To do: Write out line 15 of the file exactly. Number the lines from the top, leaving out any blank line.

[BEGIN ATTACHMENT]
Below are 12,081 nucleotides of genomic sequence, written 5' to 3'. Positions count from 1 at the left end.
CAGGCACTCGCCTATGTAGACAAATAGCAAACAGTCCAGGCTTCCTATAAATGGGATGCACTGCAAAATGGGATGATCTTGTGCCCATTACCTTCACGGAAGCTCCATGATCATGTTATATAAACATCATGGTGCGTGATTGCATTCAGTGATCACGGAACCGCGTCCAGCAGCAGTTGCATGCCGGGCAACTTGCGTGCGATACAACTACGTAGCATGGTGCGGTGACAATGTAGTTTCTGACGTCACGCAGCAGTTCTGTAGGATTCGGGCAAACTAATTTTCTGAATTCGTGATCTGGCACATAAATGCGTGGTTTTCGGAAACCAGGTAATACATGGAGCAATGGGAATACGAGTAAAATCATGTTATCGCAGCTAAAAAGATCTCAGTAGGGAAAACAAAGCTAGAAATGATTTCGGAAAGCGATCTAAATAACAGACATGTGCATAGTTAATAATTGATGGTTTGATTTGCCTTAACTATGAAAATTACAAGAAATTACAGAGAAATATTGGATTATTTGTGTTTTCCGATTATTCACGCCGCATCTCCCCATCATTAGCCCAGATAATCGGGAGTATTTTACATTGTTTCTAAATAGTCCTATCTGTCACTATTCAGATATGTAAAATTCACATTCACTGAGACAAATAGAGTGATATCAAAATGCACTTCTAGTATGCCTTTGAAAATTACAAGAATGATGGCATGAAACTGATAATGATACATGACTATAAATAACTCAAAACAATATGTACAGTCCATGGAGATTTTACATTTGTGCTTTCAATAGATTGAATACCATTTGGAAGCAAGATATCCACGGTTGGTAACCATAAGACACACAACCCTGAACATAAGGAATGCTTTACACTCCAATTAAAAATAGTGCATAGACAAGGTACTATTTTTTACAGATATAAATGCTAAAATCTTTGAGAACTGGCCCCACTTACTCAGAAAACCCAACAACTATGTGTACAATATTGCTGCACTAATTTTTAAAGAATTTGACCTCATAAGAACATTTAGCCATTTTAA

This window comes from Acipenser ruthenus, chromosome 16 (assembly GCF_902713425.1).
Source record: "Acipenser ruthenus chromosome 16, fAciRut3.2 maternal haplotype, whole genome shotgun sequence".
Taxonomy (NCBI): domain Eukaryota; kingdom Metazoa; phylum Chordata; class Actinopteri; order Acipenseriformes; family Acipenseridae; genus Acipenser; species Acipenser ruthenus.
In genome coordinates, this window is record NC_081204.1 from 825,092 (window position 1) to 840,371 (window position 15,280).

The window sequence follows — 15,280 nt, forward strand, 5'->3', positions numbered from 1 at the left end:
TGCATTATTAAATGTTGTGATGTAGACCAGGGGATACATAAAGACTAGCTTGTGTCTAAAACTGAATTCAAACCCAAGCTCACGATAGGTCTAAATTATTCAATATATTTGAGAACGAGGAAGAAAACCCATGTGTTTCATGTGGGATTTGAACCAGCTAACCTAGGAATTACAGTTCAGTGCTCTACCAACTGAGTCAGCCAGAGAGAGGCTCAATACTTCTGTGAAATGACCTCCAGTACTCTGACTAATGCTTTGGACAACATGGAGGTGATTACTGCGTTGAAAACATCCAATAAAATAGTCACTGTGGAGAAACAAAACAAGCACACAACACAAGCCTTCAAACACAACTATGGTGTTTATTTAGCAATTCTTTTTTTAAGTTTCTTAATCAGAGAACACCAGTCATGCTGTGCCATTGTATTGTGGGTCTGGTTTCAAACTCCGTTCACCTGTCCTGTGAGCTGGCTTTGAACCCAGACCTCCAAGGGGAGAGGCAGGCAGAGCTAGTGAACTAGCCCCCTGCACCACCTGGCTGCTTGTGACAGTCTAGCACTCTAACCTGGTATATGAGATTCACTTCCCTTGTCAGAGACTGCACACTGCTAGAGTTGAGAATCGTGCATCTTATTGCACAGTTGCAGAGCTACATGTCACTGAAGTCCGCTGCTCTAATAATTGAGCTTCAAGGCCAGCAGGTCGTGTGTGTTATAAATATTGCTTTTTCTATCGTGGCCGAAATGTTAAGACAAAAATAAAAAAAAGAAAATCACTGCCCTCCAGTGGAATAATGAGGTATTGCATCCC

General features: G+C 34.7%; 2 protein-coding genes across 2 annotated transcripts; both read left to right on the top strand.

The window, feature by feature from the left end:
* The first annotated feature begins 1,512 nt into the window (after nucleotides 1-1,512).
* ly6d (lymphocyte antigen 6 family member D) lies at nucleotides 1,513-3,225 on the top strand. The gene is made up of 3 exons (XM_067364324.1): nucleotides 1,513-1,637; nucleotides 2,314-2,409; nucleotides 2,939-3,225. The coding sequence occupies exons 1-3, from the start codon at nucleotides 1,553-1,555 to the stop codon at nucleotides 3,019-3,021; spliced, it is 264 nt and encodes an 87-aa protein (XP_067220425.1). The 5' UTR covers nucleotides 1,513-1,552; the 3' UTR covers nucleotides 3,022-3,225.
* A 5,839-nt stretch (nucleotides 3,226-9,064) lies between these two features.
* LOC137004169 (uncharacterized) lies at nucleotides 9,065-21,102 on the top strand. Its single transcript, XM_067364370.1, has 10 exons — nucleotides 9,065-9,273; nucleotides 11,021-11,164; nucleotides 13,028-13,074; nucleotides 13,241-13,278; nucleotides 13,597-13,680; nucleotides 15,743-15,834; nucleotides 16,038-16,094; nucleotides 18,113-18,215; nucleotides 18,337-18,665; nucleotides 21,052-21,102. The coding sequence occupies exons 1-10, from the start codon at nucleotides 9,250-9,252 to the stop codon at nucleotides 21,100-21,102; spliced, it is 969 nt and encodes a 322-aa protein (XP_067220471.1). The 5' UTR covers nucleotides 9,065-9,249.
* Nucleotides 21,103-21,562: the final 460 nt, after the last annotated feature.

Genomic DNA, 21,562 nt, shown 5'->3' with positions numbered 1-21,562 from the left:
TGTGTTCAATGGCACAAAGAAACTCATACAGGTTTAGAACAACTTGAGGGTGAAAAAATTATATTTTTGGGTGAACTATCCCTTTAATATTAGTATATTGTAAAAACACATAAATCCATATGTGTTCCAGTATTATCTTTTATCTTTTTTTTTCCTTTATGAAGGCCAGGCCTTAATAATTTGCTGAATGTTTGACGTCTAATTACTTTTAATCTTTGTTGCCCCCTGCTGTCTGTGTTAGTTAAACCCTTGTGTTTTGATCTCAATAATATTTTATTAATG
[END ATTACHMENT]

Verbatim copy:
* Nucleotides 21,103-21,562: the final 460 nt, after the last annotated feature.